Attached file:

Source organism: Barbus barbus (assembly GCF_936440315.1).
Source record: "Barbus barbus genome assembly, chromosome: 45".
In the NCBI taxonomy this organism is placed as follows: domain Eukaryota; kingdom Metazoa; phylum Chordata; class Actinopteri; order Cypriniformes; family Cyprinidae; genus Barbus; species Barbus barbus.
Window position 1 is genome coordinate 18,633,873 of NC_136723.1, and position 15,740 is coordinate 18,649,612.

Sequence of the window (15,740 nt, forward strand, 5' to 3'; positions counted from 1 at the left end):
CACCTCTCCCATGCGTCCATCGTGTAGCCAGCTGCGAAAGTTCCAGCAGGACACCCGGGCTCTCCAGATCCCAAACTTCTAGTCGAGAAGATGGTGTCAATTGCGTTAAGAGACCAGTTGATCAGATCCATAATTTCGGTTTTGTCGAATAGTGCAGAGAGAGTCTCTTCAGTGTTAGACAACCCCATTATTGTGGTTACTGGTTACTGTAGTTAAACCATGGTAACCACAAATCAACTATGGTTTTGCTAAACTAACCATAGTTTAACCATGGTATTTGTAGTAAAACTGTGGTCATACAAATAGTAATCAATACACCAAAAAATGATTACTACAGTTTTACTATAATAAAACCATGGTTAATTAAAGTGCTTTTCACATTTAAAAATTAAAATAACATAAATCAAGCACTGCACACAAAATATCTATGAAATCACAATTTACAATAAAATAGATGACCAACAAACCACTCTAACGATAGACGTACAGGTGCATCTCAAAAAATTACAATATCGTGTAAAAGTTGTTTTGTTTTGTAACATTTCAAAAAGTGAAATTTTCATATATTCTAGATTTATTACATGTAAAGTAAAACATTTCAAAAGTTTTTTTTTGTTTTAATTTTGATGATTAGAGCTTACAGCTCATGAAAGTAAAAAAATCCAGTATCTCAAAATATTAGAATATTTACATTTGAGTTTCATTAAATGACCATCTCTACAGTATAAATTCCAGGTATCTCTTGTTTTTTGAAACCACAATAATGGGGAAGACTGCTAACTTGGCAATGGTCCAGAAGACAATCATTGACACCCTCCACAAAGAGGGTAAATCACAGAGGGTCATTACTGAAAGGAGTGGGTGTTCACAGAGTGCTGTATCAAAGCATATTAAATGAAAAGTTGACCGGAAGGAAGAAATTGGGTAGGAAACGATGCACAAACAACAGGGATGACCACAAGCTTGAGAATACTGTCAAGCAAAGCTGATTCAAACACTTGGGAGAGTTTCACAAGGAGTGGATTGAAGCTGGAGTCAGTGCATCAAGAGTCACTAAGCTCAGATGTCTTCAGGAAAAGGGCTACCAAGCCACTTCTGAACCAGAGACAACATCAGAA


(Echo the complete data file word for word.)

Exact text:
Source organism: Barbus barbus (assembly GCF_936440315.1).
Source record: "Barbus barbus genome assembly, chromosome: 45".
In the NCBI taxonomy this organism is placed as follows: domain Eukaryota; kingdom Metazoa; phylum Chordata; class Actinopteri; order Cypriniformes; family Cyprinidae; genus Barbus; species Barbus barbus.
Window position 1 is genome coordinate 18,633,873 of NC_136723.1, and position 15,740 is coordinate 18,649,612.

Sequence of the window (15,740 nt, forward strand, 5' to 3'; positions counted from 1 at the left end):
CACCTCTCCCATGCGTCCATCGTGTAGCCAGCTGCGAAAGTTCCAGCAGGACACCCGGGCTCTCCAGATCCCAAACTTCTAGTCGAGAAGATGGTGTCAATTGCGTTAAGAGACCAGTTGATCAGATCCATAATTTCGGTTTTGTCGAATAGTGCAGAGAGAGTCTCTTCAGTGTTAGACAACCCCATTATTGTGGTTACTGGTTACTGTAGTTAAACCATGGTAACCACAAATCAACTATGGTTTTGCTAAACTAACCATAGTTTAACCATGGTATTTGTAGTAAAACTGTGGTCATACAAATAGTAATCAATACACCAAAAAATGATTACTACAGTTTTACTATAATAAAACCATGGTTAATTAAAGTGCTTTTCACATTTAAAAATTAAAATAACATAAATCAAGCACTGCACACAAAATATCTATGAAATCACAATTTACAATAAAATAGATGACCAACAAACCACTCTAACGATAGACGTACAGGTGCATCTCAAAAAATTACAATATCGTGTAAAAGTTGTTTTGTTTTGTAACATTTCAAAAAGTGAAATTTTCATATATTCTAGATTTATTACATGTAAAGTAAAACATTTCAAAAGTTTTTTTTTGTTTTAATTTTGATGATTAGAGCTTACAGCTCATGAAAGTAAAAAAATCCAGTATCTCAAAATATTAGAATATTTACATTTGAGTTTCATTAAATGACCATCTCTACAGTATAAATTCCAGGTATCTCTTGTTTTTTGAAACCACAATAATGGGGAAGACTGCTAACTTGGCAATGGTCCAGAAGACAATCATTGACACCCTCCACAAAGAGGGTAAATCACAGAGGGTCATTACTGAAAGGAGTGGGTGTTCACAGAGTGCTGTATCAAAGCATATTAAATGAAAAGTTGACCGGAAGGAAGAAATTGGGTAGGAAACGATGCACAAACAACAGGGATGACCACAAGCTTGAGAATACTGTCAAGCAAAGCTGATTCAAACACTTGGGAGAGTTTCACAAGGAGTGGATTGAAGCTGGAGTCAGTGCATCAAGAGTCACTAAGCTCAGATGTCTTCAGGAAAAGGGCTACCAAGCCACTTCTGAACCAGAGACAACATCAGAA